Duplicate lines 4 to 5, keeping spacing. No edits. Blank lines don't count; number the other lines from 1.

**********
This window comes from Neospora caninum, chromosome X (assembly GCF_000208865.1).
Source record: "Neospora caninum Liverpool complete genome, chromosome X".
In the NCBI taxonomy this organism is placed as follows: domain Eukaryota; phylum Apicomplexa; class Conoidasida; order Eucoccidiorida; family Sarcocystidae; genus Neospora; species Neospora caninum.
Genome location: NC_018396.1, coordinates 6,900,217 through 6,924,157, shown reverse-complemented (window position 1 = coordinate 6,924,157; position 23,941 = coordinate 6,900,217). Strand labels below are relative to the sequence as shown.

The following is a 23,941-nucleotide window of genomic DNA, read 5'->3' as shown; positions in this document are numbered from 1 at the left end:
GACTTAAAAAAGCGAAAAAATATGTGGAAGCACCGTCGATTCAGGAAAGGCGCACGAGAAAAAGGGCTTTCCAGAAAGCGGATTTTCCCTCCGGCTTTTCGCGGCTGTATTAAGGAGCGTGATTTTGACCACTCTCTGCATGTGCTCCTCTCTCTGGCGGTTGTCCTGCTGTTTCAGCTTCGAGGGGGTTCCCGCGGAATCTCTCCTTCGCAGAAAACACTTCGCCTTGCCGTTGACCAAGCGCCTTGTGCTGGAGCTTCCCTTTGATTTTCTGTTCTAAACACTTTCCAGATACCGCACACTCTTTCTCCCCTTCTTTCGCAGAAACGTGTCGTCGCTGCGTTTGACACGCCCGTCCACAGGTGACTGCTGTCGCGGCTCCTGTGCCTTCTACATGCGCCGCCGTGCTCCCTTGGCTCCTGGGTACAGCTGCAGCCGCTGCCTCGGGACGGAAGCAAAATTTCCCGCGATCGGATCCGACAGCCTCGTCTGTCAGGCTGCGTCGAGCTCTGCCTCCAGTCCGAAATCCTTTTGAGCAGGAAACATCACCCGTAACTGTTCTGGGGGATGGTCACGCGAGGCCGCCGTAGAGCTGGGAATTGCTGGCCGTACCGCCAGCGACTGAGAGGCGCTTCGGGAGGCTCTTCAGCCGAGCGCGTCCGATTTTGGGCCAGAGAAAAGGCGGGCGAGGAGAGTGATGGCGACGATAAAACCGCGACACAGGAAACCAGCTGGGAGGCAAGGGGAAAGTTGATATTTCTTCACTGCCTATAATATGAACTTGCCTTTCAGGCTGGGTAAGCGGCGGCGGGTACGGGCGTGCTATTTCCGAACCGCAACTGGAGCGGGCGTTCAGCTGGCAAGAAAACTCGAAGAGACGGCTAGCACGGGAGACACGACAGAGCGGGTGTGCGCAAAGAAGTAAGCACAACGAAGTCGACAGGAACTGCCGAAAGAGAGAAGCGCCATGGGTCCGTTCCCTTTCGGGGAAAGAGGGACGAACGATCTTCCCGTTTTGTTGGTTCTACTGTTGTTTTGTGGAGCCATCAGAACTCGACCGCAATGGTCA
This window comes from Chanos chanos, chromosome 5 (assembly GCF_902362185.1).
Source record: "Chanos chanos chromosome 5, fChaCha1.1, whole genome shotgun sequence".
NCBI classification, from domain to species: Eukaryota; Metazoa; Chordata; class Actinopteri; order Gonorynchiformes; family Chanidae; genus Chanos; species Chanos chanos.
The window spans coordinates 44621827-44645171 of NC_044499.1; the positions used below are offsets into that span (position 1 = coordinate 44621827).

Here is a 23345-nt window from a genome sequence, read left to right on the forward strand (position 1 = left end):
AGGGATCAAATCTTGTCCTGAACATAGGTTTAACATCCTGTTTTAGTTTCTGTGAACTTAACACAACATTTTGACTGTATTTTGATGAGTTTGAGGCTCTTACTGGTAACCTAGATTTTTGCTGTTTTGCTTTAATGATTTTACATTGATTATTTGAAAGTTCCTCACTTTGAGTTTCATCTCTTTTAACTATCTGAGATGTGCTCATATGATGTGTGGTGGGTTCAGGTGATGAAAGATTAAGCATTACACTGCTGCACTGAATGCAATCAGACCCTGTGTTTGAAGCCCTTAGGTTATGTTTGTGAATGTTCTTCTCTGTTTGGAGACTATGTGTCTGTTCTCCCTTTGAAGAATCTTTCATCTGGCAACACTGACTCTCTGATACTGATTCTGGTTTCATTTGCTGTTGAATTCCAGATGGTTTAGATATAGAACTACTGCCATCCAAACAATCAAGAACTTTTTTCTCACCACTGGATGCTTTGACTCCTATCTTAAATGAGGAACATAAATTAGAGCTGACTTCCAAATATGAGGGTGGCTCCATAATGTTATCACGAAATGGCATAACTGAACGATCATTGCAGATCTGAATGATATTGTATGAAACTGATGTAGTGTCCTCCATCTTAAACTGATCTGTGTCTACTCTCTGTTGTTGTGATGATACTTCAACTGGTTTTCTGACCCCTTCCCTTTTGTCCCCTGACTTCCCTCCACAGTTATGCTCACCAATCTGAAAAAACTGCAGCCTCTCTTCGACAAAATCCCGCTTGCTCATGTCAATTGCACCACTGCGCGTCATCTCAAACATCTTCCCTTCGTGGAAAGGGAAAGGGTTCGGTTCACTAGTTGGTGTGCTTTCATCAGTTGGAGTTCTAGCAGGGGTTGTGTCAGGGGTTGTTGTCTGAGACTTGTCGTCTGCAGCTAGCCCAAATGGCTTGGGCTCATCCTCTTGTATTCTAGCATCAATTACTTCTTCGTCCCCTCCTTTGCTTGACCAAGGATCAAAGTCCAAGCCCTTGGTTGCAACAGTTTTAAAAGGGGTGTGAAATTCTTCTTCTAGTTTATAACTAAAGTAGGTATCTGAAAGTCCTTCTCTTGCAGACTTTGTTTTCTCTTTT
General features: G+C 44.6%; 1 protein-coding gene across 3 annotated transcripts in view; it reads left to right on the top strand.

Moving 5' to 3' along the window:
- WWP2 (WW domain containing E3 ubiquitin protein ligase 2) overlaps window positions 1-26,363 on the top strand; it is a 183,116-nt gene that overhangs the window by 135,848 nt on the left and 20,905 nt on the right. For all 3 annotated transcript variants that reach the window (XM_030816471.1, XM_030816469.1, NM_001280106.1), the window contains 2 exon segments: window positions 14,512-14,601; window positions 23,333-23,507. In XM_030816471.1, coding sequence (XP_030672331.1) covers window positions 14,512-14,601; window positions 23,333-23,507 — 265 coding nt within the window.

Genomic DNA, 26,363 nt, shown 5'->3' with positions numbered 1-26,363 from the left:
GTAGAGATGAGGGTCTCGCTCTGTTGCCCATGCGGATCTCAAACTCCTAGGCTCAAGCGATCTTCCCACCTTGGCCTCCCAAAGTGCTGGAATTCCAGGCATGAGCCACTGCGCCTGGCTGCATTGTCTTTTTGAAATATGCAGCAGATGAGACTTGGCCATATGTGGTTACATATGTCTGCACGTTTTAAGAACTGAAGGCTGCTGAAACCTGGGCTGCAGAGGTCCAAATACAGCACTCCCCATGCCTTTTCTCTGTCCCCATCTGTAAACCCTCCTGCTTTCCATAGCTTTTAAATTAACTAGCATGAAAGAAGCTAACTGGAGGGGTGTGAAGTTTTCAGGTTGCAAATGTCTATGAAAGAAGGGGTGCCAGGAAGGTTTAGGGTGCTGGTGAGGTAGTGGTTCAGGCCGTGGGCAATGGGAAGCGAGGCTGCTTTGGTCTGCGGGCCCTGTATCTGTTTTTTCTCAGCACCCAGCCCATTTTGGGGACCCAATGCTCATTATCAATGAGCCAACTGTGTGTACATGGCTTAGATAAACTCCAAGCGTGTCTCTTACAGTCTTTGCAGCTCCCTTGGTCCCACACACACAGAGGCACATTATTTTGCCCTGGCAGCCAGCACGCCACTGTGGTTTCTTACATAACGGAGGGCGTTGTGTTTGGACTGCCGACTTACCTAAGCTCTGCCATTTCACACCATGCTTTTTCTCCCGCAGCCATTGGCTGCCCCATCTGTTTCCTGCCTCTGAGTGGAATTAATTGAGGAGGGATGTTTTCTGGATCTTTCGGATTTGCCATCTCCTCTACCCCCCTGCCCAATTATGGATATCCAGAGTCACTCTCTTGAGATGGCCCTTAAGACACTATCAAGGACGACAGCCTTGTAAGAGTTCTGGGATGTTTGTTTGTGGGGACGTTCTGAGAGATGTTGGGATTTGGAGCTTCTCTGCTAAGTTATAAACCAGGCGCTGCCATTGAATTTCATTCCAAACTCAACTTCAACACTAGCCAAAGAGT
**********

Genome location: NC_018396.1, coordinates 6,900,217 through 6,924,157, shown reverse-complemented (window position 1 = coordinate 6,924,157; position 23,941 = coordinate 6,900,217). Strand labels below are relative to the sequence as shown.

The following is a 23,941-nucleotide window of genomic DNA, read 5'->3' as shown; positions in this document are numbered from 1 at the left end: